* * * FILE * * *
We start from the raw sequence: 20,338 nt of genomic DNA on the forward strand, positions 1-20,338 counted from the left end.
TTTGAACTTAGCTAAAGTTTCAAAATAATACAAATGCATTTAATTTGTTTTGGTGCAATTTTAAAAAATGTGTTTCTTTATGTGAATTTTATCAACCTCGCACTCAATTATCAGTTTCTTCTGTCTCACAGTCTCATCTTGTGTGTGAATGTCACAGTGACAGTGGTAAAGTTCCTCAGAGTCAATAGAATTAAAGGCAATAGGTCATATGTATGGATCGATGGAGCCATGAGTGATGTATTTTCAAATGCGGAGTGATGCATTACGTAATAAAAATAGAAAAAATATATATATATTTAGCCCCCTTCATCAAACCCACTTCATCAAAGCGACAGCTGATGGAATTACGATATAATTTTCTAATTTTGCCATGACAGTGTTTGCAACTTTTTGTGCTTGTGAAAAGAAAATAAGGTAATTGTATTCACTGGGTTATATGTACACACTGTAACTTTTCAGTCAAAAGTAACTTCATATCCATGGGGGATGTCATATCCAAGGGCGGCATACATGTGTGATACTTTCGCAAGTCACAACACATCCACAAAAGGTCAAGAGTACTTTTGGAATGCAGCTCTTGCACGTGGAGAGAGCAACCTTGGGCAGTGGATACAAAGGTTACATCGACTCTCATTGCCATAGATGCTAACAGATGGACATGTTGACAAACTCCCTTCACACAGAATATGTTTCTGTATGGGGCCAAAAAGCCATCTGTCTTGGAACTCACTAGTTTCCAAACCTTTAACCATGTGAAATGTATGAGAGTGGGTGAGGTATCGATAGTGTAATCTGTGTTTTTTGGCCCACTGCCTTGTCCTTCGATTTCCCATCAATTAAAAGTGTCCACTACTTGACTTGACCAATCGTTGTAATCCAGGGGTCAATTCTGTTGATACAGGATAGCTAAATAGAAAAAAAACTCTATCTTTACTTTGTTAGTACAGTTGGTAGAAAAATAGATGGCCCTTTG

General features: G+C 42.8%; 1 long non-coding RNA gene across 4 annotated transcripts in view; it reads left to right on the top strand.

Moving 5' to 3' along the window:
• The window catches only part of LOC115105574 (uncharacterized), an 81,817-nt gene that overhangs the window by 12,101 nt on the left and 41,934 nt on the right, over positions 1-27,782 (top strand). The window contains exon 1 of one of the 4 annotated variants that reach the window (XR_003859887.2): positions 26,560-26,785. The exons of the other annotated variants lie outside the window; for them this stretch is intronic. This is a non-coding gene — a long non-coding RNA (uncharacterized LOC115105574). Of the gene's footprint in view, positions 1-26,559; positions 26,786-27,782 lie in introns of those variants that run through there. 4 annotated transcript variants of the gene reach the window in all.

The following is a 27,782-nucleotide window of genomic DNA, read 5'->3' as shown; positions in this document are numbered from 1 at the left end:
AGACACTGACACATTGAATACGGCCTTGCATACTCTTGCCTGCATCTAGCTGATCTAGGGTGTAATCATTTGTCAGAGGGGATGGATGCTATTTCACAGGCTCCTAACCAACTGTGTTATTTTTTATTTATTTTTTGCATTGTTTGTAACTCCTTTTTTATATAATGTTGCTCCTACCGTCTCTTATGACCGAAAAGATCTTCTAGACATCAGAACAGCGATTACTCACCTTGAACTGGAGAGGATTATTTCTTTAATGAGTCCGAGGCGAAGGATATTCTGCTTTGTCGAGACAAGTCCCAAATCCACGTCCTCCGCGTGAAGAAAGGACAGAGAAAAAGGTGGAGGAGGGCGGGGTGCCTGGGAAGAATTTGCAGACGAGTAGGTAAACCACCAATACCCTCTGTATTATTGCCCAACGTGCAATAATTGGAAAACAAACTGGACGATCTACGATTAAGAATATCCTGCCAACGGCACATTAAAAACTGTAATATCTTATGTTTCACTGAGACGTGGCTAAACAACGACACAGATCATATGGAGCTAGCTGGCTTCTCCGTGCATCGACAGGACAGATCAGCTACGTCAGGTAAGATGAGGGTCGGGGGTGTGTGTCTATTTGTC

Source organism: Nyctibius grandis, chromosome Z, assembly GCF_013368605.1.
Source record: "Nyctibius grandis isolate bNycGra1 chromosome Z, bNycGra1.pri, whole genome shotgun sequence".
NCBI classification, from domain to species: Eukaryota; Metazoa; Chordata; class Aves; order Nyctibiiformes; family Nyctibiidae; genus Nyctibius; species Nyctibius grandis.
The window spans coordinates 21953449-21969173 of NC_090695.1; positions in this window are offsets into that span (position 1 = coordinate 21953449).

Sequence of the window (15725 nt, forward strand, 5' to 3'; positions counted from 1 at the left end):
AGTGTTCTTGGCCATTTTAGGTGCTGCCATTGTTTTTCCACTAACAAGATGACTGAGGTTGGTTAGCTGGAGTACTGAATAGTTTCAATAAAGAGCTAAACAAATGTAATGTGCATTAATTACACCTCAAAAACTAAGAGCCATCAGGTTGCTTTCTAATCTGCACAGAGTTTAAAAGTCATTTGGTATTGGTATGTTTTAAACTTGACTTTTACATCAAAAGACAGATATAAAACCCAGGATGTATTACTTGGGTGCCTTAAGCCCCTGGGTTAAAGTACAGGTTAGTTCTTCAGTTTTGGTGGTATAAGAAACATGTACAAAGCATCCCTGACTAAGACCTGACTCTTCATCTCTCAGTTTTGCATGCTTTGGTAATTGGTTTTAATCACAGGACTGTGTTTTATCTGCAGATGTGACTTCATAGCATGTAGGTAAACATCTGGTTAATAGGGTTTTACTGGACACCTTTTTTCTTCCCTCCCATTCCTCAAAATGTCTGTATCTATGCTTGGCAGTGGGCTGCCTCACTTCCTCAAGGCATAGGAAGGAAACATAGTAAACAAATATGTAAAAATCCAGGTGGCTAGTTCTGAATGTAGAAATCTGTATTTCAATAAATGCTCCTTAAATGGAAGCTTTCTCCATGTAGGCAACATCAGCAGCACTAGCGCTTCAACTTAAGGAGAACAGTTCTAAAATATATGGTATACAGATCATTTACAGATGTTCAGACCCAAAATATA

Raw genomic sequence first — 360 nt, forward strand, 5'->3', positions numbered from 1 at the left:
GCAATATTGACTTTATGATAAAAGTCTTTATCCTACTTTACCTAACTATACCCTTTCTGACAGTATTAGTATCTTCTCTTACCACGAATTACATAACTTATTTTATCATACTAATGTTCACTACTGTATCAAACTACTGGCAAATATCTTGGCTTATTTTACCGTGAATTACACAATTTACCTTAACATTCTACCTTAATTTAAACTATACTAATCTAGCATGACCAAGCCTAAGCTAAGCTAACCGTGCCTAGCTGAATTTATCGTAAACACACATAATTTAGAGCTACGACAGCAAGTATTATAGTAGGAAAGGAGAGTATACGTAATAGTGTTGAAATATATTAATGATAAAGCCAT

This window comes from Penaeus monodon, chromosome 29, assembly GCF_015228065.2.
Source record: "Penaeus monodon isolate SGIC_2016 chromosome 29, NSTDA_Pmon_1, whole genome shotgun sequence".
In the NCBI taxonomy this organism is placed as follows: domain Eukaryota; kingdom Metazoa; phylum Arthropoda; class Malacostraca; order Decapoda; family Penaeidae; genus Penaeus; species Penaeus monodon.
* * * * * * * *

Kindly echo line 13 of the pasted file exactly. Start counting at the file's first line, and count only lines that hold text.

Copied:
AGTGTTCTTGGCCATTTTAGGTGCTGCCATTGTTTTTCCACTAACAAGATGACTGAGGTTGGTTAGCTGGAGTACTGAATAGTTTCAATAAAGAGCTAAACAAATGTAATGTGCATTAATTACACCTCAAAAACTAAGAGCCATCAGGTTGCTTTCTAATCTGCACAGAGTTTAAAAGTCATTTGGTATTGGTATGTTTTAAACTTGACTTTTACATCAAAAGACAGATATAAAACCCAGGATGTATTACTTGGGTGCCTTAAGCCCCTGGGTTAAAGTACAGGTTAGTTCTTCAGTTTTGGTGGTATAAGAAACATGTACAAAGCATCCCTGACTAAGACCTGACTCTTCATCTCTCAGTTTTGCATGCTTTGGTAATTGGTTTTAATCACAGGACTGTGTTTTATCTGCAGATGTGACTTCATAGCATGTAGGTAAACATCTGGTTAATAGGGTTTTACTGGACACCTTTTTTCTTCCCTCCCATTCCTCAAAATGTCTGTATCTATGCTTGGCAGTGGGCTGCCTCACTTCCTCAAGGCATAGGAAGGAAACATAGTAAACAAATATGTAAAAATCCAGGTGGCTAGTTCTGAATGTAGAAATCTGTATTTCAATAAATGCTCCTTAAATGGAAGCTTTCTCCATGTAGGCAACATCAGCAGCACTAGCGCTTCAACTTAAGGAGAACAGTTCTAAAATATATGGTATACAGATCATTTACAGATGTTCAGACCCAAAATATA